Street Fighter 6 (Xbox Series) Review

Fightin’ ’round the world!

It’s time to get off that couch and dust off your gloves; pop that six-pack back in the fridge and loosen those limbs; because Street Fighter is back and it’s fighting season baby!

The latest entry in Capcom’s long-running and much-iterated fighting game series, Street Fighter 6 comes out of the gate swinging with an exhaustive list of options (not in a bad way mind you), a wealth of content, and some serious changes that update the game’s traditional design for the modern age. It strives to retain its roots for purists while also making it more accessible to everyone than ever before – a high-wire act for any long-running series but Capcom manages to balance on that tripwire gracefully while delivering one of the most comprehensive and fully-featured fighters at launch.

Street Fighter 6 breaks itself down into three categories: World Tour, Battle Hub, and Fighting Ground – so let’s break those down so you can get an idea of where to start.

World Tour is, essentially, “Street Fighter the action RPG”; Battle Hub is a shared social space for all things related to online play; and Fighting Ground is where you’ll find the more traditional fighting game modes and training.

In their drive to make Street Fighter more accessible and comprehensive, Capcom provides multiple ways to learn the ins and outs. You could just jump straight into PvE or PvAI fights, but it’s worth it to take the time to learn about the systems and changes.

Street Fighter vs. Final Fight vs. Yakuza!

World Tour lets you create an avatar for yourself to run around in the conjoined world of Street Fighter and Final Fight. It functions as a semi-open-world action RPG that plays out like a Street Fighter-flavoured Yakuza It’s incredibly, endearingly silly.

It also puts the “street” back into Street Fighter as you roam the concrete wilds of Metro City, beating down cardboard box-wearing gang members, irate accountants, and many other denizens for whom fighting is just another way to say hi. You can customise your character’s move-set, change their looks with a wonderful character creation system, and outfit them with stat-changing gear. Then you can pick a fight with practically anyone here, with each win giving you XP to level up your character, or items to use if you’ve beaten them with specific techniques.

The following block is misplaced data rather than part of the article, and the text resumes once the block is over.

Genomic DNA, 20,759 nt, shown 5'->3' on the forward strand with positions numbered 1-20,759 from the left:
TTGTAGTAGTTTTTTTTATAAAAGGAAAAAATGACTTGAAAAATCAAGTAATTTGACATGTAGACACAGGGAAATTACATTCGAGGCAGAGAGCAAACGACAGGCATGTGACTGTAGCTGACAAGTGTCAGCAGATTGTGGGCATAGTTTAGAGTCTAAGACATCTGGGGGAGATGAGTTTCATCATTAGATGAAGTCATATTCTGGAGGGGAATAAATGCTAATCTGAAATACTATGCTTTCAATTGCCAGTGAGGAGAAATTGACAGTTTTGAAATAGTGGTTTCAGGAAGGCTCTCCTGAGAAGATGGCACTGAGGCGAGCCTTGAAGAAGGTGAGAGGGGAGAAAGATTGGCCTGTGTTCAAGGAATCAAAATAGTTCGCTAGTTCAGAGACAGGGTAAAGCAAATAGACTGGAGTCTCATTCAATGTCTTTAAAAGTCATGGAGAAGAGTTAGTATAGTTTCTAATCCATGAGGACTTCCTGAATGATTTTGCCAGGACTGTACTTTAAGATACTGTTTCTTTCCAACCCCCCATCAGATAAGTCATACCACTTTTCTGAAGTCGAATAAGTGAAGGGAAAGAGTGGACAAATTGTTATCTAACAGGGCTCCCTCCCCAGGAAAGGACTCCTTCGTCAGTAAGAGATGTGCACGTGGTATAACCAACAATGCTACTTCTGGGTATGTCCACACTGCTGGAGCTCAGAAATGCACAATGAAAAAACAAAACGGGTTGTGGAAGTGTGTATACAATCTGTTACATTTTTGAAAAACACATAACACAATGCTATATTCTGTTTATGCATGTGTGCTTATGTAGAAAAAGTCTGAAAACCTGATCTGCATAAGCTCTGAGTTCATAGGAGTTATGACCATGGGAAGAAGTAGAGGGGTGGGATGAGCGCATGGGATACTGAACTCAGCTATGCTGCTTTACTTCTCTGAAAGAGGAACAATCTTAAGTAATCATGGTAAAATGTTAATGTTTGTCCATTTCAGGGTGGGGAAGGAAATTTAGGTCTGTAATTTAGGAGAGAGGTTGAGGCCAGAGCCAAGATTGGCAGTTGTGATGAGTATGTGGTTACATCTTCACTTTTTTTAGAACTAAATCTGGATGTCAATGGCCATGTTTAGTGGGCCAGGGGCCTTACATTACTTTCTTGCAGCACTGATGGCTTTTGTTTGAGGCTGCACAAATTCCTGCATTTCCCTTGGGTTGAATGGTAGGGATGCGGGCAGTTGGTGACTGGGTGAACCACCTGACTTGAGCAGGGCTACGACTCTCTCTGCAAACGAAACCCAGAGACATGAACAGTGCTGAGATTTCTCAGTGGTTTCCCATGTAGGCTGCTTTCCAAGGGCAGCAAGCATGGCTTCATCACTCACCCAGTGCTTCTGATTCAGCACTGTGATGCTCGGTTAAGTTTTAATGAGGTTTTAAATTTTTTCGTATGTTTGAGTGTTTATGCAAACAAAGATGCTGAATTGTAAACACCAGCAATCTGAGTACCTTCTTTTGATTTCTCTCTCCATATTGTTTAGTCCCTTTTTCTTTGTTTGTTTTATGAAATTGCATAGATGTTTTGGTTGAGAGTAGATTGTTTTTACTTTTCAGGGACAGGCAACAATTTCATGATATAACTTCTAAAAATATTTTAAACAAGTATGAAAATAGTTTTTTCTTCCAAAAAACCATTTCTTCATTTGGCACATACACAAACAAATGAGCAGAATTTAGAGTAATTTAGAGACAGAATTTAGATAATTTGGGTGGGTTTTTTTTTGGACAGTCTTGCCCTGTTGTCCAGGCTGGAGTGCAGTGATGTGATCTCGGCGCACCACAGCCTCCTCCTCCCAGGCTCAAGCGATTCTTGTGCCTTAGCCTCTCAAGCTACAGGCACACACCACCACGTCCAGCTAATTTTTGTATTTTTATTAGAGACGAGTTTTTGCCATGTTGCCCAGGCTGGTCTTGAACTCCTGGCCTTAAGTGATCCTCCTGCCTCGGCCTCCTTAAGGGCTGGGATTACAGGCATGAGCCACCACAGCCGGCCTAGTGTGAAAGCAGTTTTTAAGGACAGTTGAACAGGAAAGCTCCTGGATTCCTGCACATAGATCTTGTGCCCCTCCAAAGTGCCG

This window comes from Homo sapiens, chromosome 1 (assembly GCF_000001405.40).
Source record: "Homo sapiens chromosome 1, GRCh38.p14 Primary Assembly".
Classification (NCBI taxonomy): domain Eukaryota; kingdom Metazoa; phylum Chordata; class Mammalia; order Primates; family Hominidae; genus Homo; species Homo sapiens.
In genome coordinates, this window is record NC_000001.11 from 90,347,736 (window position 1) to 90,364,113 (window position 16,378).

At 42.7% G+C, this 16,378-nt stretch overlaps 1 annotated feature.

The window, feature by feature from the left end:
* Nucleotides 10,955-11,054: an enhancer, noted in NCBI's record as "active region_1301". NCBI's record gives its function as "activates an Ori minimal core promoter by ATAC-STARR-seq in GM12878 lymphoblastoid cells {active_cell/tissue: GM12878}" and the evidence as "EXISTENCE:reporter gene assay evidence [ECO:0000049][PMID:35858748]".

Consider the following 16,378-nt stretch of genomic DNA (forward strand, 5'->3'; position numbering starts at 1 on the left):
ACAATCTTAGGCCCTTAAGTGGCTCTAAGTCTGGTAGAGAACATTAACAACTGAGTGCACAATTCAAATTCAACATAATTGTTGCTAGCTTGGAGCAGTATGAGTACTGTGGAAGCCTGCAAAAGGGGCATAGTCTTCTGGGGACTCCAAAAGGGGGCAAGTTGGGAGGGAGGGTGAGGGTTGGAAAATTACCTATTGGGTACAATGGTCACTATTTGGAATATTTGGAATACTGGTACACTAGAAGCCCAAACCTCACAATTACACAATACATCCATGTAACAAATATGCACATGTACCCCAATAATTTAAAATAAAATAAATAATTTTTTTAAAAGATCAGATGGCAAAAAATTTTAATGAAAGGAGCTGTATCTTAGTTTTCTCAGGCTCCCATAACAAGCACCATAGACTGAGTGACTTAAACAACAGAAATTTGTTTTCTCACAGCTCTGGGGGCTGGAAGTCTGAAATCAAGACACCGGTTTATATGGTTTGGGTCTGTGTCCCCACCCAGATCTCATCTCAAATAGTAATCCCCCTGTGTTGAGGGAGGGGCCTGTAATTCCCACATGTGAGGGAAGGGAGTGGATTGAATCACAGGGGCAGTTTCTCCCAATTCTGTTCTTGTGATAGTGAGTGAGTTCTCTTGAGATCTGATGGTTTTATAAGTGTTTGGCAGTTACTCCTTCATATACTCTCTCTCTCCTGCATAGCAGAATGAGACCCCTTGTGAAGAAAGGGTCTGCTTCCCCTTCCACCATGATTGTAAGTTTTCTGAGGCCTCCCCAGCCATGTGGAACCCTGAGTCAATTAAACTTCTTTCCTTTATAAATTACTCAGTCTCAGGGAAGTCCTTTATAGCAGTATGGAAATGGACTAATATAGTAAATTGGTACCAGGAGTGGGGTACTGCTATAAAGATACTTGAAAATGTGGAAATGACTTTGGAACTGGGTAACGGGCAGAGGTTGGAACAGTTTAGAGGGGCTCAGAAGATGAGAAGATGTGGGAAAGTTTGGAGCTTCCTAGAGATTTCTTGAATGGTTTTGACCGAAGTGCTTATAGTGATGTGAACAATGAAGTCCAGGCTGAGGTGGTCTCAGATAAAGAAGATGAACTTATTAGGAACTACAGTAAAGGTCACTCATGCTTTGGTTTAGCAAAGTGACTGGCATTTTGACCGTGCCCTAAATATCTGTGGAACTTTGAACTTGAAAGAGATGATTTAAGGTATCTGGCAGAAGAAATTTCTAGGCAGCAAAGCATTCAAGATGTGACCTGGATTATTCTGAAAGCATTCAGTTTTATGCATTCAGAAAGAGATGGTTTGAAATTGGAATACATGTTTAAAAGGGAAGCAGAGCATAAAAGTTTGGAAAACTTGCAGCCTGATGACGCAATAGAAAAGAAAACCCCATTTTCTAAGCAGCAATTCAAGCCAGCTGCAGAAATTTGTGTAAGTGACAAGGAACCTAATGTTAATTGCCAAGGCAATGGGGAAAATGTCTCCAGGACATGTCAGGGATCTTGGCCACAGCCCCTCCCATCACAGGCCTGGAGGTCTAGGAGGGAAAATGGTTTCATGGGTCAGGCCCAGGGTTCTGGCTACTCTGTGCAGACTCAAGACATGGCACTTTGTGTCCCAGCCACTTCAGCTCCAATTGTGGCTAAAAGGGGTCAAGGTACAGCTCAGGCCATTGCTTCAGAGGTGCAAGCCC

Street Fighter 6 Character Creation

Once triggered, battles play out as traditional 2D fights, though – in a break from tradition – you’ll be facing off against multiple opponents at a time. It works wonderfully well and the mode is impressively fleshed out. As you progress, you meet up with the game’s main cast and become their disciples. Doing so gives you access to their move-set and lets you further customise your avatar with a mix of moves. Of course, you’re also learning the move-set of the core characters as you go.

While the World Tour mode is full of silly side quests, some are incredibly useful. Capcom has worked the game’s traditional tutorials into a succession of increasingly difficult side missions to ensure you’re up to speed with the core Street Fighter 6 fighting outside of this mode. As a result, while World Tour feels like it was created with newcomers in mind, even veterans can have a fun time practicing here if they’re open to its wonderful absurdity.

Street Fighter 6 Metro City


Once you’re done with the Wold Tour, you can bring your avatar into the Battle Hub, which functions as a virtual online arcade for you to run around in.